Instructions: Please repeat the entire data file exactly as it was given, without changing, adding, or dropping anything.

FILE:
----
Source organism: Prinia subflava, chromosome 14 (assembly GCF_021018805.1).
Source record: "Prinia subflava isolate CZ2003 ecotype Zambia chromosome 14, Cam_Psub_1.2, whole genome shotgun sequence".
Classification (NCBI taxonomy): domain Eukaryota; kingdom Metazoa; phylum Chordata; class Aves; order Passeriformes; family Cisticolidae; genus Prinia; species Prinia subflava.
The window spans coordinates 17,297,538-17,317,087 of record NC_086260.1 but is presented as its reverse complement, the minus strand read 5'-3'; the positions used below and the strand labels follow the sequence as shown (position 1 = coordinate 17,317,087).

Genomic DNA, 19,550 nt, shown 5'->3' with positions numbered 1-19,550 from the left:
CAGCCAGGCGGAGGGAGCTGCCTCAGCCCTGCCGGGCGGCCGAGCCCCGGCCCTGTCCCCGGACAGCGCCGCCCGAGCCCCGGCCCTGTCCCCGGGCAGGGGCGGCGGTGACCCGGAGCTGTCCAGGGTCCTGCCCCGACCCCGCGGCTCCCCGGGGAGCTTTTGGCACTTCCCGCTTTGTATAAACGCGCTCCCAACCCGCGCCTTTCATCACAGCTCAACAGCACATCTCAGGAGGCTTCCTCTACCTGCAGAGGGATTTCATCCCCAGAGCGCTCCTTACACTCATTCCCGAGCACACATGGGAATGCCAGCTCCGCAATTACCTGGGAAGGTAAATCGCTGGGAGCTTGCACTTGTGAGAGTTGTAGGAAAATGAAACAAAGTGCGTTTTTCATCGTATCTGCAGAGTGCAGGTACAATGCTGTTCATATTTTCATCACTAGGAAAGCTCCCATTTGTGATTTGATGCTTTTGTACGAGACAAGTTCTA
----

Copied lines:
Source organism: Prinia subflava, chromosome 14 (assembly GCF_021018805.1).
Source record: "Prinia subflava isolate CZ2003 ecotype Zambia chromosome 14, Cam_Psub_1.2, whole genome shotgun sequence".
Classification (NCBI taxonomy): domain Eukaryota; kingdom Metazoa; phylum Chordata; class Aves; order Passeriformes; family Cisticolidae; genus Prinia; species Prinia subflava.
The window spans coordinates 17,297,538-17,317,087 of record NC_086260.1 but is presented as its reverse complement, the minus strand read 5'-3'; the positions used below and the strand labels follow the sequence as shown (position 1 = coordinate 17,317,087).

Genomic DNA, 19,550 nt, shown 5'->3' with positions numbered 1-19,550 from the left:
CAGCCAGGCGGAGGGAGCTGCCTCAGCCCTGCCGGGCGGCCGAGCCCCGGCCCTGTCCCCGGACAGCGCCGCCCGAGCCCCGGCCCTGTCCCCGGGCAGGGGCGGCGGTGACCCGGAGCTGTCCAGGGTCCTGCCCCGACCCCGCGGCTCCCCGGGGAGCTTTTGGCACTTCCCGCTTTGTATAAACGCGCTCCCAACCCGCGCCTTTCATCACAGCTCAACAGCACATCTCAGGAGGCTTCCTCTACCTGCAGAGGGATTTCATCCCCAGAGCGCTCCTTACACTCATTCCCGAGCACACATGGGAATGCCAGCTCCGCAATTACCTGGGAAGGTAAATCGCTGGGAGCTTGCACTTGTGAGAGTTGTAGGAAAATGAAACAAAGTGCGTTTTTCATCGTATCTGCAGAGTGCAGGTACAATGCTGTTCATATTTTCATCACTAGGAAAGCTCCCATTTGTGATTTGATGCTTTTGTACGAGACAAGTTCTA